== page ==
WorthFM is an enhanced robo-advisor for wealth management for affluent or rising affluent women — all 26 million of them. CEO Amanda Steinberg described the proprietary system as a kind of Myers & Briggs test for financial perosnalities. WorthFM is not focused on portfolio and returns: “Women don’t want different financial advice, but they want financial advice delivered differently,” Steinberg said.


Fintonic provides advice-driven mobile banking for millennials that uses more than 1,000 data points to approve a loan. No Fico scoring is used, and approval is immediate. In widespread usage in Spain, Fintonic combines a product marketplace and analytics with traditional mobile banking functionality.


CRMNext does more with CRMS, such as helping with mobile and web account opening. “It’s clear that account opening should be a part of CRM,” said CEO Joe Salesky. CRMs are central to financial services and capable of transforming the customer experience by giving banks the elusive 360-degree view.


Civic offers realtime identity alerts to fight identity theft. Why do customers not get alerts when accounts are opened using their social security numbers? With Civic, they would. Banks can partner with Civic or integrate its services via API. The product launches for consumers on June 8.


SaveDroid is a Frankfurt-based savings app that encourages “lifestyle savings rules.” This can include, for example, saving $1 every time a user makes an Amazon purchase — an “If This, Then That” for savings. Education is also stressed: “Optimize your learning schedule,” SaveDroid said in proper German fashion. The rules are called smooves — smart saving moves.


Finovate veteran Finovera is a digital bill payment platform for banks and CUs with a strong PFM component, a platform for aggregated accounts and billpay, as well as, unusually, managing bills for families. is a whitelabel expense report solutions for banks to offer small businesses. “Doing expense reports totally sucks,” CEO Victor Yefremov said. Banks can white label and incorporate the solution so users can file reports on online banking. Making these processes digital can drive down costs from $26 to $6, Yefremov said.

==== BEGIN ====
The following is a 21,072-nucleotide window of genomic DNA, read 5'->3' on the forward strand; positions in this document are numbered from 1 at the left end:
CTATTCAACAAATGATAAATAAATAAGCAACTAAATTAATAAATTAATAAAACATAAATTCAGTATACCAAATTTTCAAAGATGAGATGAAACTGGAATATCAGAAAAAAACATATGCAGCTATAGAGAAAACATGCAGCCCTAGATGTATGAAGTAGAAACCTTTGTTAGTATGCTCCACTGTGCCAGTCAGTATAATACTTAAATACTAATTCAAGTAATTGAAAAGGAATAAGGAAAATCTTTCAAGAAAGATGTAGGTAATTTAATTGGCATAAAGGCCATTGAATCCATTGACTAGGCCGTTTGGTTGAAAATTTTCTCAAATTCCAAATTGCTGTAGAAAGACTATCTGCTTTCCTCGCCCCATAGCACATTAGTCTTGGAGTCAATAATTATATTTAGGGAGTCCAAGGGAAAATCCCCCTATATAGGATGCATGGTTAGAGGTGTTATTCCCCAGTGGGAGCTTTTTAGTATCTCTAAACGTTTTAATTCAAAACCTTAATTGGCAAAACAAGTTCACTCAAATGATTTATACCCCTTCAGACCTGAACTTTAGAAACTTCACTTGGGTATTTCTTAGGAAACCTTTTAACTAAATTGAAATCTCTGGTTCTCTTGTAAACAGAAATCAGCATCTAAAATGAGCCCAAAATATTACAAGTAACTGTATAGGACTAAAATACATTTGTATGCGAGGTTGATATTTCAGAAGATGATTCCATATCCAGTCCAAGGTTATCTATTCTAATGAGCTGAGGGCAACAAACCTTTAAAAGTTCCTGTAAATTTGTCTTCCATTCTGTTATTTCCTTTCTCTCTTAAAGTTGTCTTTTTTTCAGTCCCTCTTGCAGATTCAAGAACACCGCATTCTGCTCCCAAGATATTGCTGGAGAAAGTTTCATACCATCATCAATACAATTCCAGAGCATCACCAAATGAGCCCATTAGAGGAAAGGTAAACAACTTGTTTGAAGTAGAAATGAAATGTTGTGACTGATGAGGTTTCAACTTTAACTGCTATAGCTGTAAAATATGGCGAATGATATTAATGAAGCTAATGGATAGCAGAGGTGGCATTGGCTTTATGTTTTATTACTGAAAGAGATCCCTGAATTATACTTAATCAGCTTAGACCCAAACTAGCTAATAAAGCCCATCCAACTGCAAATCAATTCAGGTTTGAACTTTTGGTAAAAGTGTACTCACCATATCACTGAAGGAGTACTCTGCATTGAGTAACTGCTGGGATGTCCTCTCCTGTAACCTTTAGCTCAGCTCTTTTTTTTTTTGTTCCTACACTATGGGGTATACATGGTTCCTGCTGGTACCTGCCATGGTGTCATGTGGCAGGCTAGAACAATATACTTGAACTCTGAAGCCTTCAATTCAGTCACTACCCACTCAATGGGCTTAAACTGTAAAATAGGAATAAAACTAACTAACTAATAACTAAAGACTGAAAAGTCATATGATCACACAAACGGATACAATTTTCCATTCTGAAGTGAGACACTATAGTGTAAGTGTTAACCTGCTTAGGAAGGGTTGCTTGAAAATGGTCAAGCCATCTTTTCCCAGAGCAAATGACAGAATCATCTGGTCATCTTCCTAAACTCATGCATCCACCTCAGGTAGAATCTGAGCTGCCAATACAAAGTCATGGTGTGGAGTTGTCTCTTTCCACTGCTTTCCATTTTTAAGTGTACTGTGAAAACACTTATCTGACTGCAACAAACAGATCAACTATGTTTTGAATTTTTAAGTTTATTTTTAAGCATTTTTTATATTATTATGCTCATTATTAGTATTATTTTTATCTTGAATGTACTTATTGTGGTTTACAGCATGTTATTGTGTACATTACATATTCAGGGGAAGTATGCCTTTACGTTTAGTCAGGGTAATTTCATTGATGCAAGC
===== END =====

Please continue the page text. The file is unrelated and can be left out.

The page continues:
Vera Security

Vera Security offers controlled access to data and assets.  Users can secure email attachments, for example, and create lists indicating which users can view, open, or modify the documents. Data is “watermarked” and sent, and tracked and monitored with Vera’s software.


Cunuexs product CPL Express uses deep data analysis to “keep borrowers approved” for auto loans to fix what CEO Dave Buerger calls a broken process. Kabbage, Avant, and Prosper are partners in Cunexus’s loan platform, which extends beyond auto. The company has 14,000 dealer geofences that trigger contextual alerts and loan offers. Insurance quotes are also available.


Quid gathers intelligence and public data and visualizes it to inform decisions. The software collects “clusters” and categorizes data, giving structure to unstructured data.


Mobile imaging company Mitek visually verifies identities for account onboarding. Users hover over their ID documents — licenses, passports — to pull in data and authenticate users. Data is processed in the Mitek cloud.


Neustar helps banks realize what they have for cross-sell and upsell opportunities. Neustar identifies customers in line with strategic goals, and targets them with precision. Interestingly, Neustar combines third-party data with FIs’ own data.


Wealthforge is another take on raising private capital. Entrepreneurs put their offerings on the Wealthforge platform for a capital raise. Industry professionals vet the offering. Capital raising has never been so simple, Wealthforge argues. Others would argue it has never been so ominous.

WINNERS: Kore, Student Loan Genius, IBM, savedroid

4 thoughts on “Investing, Authentication, and a Few Bots at Finovate

  1. […] Thirty-nine companies demoed their products to the crowd at Finovate Spring today. Not all were startups (IBM) and not all were really fintech (Quid). All of them did their best to impress a passionate crowd of 1,500+ fintech fanatics. Here’s our take on the demos from Day 1 of Finovate Spring 2016, followed by our choice for the winners of the day:  […]

  2. […] Investing, Authentication, and a Few Bots at Finovate –  Thirty-nine companies demoed their products to the crowd at Finovate Spring today. Not all were startups (IBM) and not all were really fintech (Quid). All of them did their best to impress a passionate crowd of 1,500+ fintech fanatics. Here’s our take on the demos from Day 1 of Finovate Spring 2016, followed by our choice for the winners of the day. […]

  3. […] Sha explained. The SigFig deal adds to the ongoing boom in the robo advisory space. Startups, like MeetInvest, an algorithm-driven robo-advisory, or WorthFM – a robo advisor for affluent or rising affluent women, have recently joined the […]